You’re probably wondering what the difference between a physio and an osteopath is, and you’re searching for all the required information to make the right choice when you need to nurse an injury or mobility issues.
Straight off the bat, physiotherapists and osteopaths treat these issues differently from one another. Once you’ve spoken to your practitioner about the problem you’re experiencing, you will be referred for treatment to either a physiotherapist or an osteopath, depending on the issue in concern.
So, what is the difference between physio and osteopath? Let’s read on and break them down.
Who Is An Osteopath?
Osteopaths are specially trained health professionals who treat people through manual healing methods to the whole body. This means they perform medical diagnoses, perform blood tests, surgeries and treatments that support overall body healing.
If you suffer from headaches, body aches including shoulder, neck and back, joint and muscle pains or neurological pains, see an osteopath.
What Treatments Does An Osteopath Perform?
An osteopath can perform certain treatments to improve the overall conditioning of the patient. Osteopaths use techniques with their hands to help heal a physical injury.
Here are some of the treatments an osteopath performs:
- Techniques that increase mobility and strength
- Relieving any muscle tension
- Improving blood flow to tissue through soft tissue treatments
- Pregnancy discomfort
- Digestive issues
- Postural issues
- Mobilizing joints
What Can You Expect When Visiting An Osteopath?
An osteopath reviews the medical history of a patient, including any previous scans or test results you may have. Then, the osteopath observes your movement and uncovers the issues you’re experiencing when performing a hands-on manipulation to identify muscle pain and aches.
As part of the observation, patients are required to perform mobility movements and stretches so the osteopath can determine how strong their posture is. Using a hands-on approach, the osteopath will press against the joints and tissues to determine any further pains.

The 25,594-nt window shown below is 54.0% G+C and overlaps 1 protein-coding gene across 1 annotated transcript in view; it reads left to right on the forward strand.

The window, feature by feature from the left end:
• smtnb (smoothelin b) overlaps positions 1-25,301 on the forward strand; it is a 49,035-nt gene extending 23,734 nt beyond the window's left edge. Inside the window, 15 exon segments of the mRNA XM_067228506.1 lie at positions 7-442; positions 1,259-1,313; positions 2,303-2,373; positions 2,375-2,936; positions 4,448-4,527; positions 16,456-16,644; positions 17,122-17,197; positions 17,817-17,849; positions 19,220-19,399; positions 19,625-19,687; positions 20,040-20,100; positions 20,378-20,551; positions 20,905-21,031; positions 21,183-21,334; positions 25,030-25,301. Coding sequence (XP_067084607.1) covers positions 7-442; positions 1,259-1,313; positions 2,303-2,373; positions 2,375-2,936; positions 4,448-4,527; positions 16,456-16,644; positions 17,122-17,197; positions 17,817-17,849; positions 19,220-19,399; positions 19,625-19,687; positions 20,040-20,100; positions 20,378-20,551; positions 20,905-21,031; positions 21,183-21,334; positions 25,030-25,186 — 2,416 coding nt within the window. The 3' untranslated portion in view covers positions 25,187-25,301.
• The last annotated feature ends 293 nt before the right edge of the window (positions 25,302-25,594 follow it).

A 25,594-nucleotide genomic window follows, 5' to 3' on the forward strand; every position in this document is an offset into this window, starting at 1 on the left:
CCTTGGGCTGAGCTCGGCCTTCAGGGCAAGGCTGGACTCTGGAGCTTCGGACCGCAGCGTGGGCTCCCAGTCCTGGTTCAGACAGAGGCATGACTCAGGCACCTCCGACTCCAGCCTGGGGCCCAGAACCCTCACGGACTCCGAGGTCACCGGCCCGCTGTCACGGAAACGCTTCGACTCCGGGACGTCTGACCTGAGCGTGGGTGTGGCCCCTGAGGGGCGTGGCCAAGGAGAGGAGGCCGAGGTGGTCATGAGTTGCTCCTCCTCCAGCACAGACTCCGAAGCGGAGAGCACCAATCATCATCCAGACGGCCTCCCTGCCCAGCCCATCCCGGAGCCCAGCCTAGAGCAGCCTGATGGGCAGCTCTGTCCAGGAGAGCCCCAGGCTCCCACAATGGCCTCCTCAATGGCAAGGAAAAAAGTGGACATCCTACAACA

There are multiple sessions an osteopath would set up as part of treatment. The end objective is to determine whether improvements are being made after every session.
What Does A Physio Do?
A physiotherapist is focused on improving movement and overall body functioning. This is typically following a physical injury. To do this, a physio uses massaging, stretching and exercise techniques to do so.
Physio is typically performed in a clinic and in hospitals. First, the problem is identified and diagnosed, before a treatment plan is formed to support injury healing.
Here are some of the treatments a physio performs:
- Exercise techniques to improve mobility and strength
- Improving mobilization
- Relieving muscle tension, aches and pains
- Neurological disorders
- Recovery from an operation
What Can You Expect When Visiting A Physiotherapist?
At your first visit, your medical history will be reviewed, including any previous scans or test results you have. The physio also uses hands-on manipulation techniques to massage body tissue and the affected area.
After the appointment, a physio will provide a treatment plan comprising of stretching and exercises to ensure gradual improvement. The physio would want to assess the results of the treatments in your next appointment.
So, What Is The Difference Between Physio And Osteopath?
The responsibilities of an osteopath and a physio sound similar. Scientifically, this is true, but there are subtle differences you need to be aware of to answer the question; what is the difference between a physio and an osteopath?
Osteopaths focus on the whole body, regardless of the positioning of the injury or issue, whereas the physio focuses on the specific area and its tissue. Physios are likely to provide exercises to help improve the strength and mobility of the muscle area in question.
Whilst osteopaths and physio both use hands-on manipulation, physio has other treatments to support such as electrotherapy and ultrasound.
Which Do I Choose?
Ultimately, it depends on what you’re looking for. Full body manipulation is something an osteopath can deliver, but if you’re experiencing concerns in a certain muscle area that needs greater attention, you’d choose a physiotherapist.